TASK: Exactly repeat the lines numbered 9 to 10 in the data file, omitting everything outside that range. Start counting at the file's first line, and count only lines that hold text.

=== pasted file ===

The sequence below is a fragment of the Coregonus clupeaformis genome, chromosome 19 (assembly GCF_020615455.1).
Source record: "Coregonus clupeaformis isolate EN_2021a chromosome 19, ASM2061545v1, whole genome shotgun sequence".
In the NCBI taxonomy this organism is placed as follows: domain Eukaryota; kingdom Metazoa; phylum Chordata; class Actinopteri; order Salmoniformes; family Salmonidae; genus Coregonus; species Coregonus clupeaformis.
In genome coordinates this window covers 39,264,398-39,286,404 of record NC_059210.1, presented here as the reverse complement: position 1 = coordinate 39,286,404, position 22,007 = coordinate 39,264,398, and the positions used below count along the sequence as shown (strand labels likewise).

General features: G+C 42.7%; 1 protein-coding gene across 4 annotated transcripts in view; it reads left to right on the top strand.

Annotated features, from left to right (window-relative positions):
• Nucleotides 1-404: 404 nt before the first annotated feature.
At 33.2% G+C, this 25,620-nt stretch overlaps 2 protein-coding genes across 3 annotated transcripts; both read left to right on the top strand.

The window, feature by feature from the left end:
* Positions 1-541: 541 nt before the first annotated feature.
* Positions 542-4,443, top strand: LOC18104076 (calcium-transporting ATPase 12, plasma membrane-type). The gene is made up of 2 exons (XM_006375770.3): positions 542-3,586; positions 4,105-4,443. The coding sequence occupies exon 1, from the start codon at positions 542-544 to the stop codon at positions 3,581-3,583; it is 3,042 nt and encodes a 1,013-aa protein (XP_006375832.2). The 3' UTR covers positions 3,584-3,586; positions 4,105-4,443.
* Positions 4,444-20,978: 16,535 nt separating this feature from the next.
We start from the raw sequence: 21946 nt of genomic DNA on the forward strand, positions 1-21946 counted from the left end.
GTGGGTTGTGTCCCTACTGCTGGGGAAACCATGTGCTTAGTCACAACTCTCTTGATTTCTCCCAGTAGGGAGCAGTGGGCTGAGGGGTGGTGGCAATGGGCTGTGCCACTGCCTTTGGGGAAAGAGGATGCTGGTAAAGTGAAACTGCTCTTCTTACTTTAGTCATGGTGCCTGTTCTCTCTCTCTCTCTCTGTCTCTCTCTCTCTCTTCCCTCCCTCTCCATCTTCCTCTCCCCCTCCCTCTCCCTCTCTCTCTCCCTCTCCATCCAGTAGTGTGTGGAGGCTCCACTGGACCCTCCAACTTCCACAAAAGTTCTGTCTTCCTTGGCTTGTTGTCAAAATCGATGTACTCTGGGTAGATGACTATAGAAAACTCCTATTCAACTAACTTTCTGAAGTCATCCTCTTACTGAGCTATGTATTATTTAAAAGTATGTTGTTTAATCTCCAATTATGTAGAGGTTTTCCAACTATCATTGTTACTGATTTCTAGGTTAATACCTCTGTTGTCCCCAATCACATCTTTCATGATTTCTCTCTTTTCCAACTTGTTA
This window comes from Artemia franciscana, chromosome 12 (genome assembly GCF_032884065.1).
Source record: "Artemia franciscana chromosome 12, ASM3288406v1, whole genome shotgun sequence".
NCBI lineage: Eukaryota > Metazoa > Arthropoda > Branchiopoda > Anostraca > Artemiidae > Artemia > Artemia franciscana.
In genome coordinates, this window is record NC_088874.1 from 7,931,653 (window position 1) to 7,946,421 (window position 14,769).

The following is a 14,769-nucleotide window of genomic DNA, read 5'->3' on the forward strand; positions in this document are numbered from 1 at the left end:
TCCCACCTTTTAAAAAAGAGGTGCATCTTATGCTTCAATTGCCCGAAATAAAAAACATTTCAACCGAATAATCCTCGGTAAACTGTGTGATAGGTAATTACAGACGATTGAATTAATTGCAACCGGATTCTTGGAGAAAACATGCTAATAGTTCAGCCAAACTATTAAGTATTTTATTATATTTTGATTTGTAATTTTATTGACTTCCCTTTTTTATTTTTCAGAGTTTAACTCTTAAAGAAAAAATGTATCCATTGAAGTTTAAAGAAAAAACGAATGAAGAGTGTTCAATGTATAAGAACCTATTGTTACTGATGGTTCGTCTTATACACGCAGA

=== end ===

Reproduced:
The window, feature by feature from the left end:
* Positions 1-541: 541 nt before the first annotated feature.